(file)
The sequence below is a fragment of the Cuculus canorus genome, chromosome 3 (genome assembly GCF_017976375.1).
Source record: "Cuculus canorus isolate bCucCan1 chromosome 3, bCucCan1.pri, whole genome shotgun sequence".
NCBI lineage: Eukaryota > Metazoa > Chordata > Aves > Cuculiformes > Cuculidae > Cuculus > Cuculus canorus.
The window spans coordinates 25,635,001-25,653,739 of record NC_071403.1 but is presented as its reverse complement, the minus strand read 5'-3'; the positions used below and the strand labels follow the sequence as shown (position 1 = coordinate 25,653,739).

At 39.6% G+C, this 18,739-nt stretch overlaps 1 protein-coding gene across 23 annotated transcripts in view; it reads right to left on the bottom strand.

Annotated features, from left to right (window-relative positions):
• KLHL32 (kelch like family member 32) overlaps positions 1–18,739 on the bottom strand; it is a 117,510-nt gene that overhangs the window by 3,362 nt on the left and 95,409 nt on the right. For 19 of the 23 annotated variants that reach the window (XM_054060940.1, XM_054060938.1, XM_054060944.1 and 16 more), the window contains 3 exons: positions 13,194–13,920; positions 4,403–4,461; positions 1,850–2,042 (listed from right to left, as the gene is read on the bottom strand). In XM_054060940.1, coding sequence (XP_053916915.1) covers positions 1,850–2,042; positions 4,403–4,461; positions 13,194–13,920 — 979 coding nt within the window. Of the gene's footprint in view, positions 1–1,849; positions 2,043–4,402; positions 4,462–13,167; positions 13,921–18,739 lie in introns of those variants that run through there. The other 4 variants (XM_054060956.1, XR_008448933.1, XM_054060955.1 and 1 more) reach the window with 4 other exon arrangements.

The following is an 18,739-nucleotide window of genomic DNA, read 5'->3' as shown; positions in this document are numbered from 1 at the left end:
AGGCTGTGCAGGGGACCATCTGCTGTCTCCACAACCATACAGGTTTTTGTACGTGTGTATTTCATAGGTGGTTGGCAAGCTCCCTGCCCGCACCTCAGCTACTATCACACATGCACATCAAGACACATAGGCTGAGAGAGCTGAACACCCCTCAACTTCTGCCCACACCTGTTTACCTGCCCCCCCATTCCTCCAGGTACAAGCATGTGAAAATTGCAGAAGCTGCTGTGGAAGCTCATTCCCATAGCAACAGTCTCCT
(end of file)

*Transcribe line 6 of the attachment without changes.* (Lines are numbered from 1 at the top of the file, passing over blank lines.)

Annotated features, from left to right (window-relative positions):